• potassium (orally or intravenously)
  • albumin
  • hypertonic saline
  • vasopressin receptor antagonists (vaptans)

If hyponatremia with liver cirrhosis can’t be controlled, you might need a liver transplant.

If you’ve already been diagnosed with cirrhosis, ask your doctor about how you might prevent hyponatremia and what to watch out for.

Seek medical attention if you notice difficulty urinating, lack of urination, or if you notice fullness in your abdomen that you think might be the start of ascites.

Mental effects of hyponatremia, such as confusion, or a loss of consciousness, are a medical emergency.

In general, the outlook for hyponatremia is better the less severe it is. Very severe hyponatremia can be fatal if it’s not addressed.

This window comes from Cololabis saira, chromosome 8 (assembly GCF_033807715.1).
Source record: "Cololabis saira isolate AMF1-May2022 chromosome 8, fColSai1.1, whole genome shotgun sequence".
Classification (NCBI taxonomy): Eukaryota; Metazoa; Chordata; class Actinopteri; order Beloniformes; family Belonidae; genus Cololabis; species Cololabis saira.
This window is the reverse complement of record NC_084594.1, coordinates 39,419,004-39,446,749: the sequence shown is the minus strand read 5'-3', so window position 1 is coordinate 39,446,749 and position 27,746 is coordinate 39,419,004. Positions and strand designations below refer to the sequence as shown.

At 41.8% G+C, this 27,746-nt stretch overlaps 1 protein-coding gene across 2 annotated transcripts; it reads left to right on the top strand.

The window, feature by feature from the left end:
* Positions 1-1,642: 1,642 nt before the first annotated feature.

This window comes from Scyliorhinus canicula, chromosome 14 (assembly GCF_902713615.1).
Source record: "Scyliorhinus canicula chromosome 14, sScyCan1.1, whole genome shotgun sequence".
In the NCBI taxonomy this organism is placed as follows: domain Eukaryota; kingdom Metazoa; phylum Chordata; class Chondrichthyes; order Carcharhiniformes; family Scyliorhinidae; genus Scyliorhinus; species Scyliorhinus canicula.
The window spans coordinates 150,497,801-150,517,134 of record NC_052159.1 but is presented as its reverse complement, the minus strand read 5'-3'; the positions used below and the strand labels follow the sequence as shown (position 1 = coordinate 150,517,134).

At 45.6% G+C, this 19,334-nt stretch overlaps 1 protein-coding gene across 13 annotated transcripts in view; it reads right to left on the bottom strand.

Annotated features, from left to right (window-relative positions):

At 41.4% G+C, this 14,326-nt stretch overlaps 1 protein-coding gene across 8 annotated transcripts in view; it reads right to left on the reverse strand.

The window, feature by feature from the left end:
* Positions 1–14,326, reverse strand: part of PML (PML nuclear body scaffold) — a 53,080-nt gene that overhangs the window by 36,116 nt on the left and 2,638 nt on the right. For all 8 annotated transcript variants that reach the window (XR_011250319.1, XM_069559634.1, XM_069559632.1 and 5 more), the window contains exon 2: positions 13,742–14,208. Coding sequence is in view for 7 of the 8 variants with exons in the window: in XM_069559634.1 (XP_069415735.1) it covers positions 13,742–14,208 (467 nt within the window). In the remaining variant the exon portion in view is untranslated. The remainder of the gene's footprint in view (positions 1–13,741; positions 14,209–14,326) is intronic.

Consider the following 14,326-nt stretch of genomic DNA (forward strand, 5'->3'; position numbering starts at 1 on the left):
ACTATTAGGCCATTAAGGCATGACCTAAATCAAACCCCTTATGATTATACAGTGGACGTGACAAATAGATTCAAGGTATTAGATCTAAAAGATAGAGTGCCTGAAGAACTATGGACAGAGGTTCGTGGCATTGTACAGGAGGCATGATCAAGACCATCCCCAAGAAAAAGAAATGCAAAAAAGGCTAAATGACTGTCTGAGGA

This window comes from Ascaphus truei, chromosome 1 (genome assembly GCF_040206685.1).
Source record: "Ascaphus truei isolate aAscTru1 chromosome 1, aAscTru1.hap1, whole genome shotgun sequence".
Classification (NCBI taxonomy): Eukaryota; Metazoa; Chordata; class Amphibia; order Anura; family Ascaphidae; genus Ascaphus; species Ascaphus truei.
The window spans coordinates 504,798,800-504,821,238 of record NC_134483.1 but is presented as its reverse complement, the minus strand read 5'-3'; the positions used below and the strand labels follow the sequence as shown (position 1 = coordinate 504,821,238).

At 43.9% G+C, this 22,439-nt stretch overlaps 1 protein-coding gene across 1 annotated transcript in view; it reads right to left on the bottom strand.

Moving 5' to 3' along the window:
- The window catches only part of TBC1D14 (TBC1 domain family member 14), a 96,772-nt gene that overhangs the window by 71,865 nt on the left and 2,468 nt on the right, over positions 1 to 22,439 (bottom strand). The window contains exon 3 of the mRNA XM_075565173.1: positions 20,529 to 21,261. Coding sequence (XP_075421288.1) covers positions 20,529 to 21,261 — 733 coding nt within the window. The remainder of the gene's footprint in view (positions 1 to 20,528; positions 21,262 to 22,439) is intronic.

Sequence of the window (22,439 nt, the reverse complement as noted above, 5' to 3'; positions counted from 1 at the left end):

Mortality rates are sometimes used to describe what percentage of people die (from all causes, natural or otherwise) after a specified period of time after being diagnosed with a certain condition.

One Turkish study found that people with very severe hyponatremia (115 mEq/L or less) had an in-hospital mortality rate of 12.4%.

If you have ascites, the mortality rate is 15% after 1 year and 44% after 5 years.

The 10-year survival rate (meaning that a person is still alive 10 years after diagnosis) for cirrhosis is 47%.

Here are some brief answers to other questions you may have about cirrhosis-associated hyponatremia.

What type of hyponatremia is associated with cirrhosis?

Hyponatremia can be divided into three different types:

  • hypervolemic
  • euvolemic
  • hypovolemic